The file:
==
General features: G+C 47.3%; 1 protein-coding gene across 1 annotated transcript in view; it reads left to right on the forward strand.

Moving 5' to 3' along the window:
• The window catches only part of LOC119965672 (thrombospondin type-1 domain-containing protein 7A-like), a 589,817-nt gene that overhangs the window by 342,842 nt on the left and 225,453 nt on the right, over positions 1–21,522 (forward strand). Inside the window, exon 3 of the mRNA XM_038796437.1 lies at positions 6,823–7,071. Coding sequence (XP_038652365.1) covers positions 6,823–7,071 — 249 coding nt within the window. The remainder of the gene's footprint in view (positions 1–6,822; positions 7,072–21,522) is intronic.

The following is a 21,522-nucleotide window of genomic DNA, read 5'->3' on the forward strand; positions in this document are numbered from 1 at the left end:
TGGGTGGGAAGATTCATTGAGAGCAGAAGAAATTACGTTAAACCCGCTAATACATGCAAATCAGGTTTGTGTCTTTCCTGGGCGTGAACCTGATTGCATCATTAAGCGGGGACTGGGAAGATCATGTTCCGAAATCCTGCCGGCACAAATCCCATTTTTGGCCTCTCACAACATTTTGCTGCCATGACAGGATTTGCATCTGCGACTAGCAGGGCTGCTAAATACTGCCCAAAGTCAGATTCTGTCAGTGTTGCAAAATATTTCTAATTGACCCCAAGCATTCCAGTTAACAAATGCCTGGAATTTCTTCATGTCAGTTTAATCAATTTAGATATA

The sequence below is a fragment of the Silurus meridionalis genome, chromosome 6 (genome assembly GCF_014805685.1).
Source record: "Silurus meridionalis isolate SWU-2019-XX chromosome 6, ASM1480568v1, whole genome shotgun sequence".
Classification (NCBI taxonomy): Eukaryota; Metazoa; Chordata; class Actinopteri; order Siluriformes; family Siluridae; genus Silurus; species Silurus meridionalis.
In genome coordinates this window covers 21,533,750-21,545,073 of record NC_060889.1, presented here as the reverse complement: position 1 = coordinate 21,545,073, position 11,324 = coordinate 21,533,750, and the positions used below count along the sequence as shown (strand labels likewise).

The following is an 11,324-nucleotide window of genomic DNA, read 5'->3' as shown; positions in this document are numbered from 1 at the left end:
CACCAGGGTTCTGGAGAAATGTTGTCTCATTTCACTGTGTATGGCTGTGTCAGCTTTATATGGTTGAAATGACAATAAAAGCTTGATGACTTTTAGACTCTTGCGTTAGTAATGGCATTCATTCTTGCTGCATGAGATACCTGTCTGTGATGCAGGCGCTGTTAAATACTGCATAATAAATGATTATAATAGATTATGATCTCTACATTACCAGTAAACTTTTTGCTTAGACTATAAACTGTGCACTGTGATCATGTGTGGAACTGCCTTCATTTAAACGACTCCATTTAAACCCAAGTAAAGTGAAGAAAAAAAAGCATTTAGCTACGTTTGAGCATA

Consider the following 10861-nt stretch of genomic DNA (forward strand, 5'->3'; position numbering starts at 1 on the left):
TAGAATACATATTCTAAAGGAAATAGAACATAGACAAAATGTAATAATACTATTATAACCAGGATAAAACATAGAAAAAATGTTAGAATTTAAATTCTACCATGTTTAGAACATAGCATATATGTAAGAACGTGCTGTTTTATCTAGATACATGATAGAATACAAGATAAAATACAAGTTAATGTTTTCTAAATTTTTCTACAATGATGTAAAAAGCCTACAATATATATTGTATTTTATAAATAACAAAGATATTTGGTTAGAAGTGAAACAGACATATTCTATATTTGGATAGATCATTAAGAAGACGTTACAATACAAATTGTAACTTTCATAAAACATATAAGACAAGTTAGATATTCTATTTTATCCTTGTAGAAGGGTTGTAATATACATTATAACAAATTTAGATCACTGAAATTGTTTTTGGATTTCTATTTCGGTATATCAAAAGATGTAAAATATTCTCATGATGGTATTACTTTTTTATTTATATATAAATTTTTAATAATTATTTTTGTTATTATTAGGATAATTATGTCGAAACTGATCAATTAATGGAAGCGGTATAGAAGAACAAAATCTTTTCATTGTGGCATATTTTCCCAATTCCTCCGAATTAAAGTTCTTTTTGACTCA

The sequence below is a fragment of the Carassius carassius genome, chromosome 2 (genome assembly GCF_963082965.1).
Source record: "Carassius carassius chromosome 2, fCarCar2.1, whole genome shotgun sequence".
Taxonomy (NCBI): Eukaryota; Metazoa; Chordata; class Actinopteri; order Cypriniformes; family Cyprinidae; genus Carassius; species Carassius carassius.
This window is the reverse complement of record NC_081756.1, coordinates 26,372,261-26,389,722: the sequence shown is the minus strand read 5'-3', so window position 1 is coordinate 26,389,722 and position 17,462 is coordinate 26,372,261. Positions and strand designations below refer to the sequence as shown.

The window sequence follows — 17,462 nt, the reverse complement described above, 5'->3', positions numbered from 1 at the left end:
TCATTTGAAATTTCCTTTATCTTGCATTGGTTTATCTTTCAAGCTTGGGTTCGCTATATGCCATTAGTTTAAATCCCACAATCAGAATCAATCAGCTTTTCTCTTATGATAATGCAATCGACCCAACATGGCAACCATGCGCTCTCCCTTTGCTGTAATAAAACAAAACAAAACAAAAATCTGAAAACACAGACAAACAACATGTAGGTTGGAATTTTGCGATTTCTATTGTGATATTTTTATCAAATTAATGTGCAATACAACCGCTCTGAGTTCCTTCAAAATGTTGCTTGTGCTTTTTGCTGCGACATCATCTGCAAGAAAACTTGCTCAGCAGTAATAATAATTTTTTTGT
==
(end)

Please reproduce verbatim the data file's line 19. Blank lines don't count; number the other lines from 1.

TCATTTGAAATTTCCTTTATCTTGCATTGGTTTATCTTTCAAGCTTGGGTTCGCTATATGCCATTAGTTTAAATCCCACAATCAGAATCAATCAGCTTTTCTCTTATGATAATGCAATCGACCCAACATGGCAACCATGCGCTCTCCCTTTGCTGTAATAAAACAAAACAAAACAAAAATCTGAAAACACAGACAAACAACATGTAGGTTGGAATTTTGCGATTTCTATTGTGATATTTTTATCAAATTAATGTGCAATACAACCGCTCTGAGTTCCTTCAAAATGTTGCTTGTGCTTTTTGCTGCGACATCATCTGCAAGAAAACTTGCTCAGCAGTAATAATAATTTTTTTGT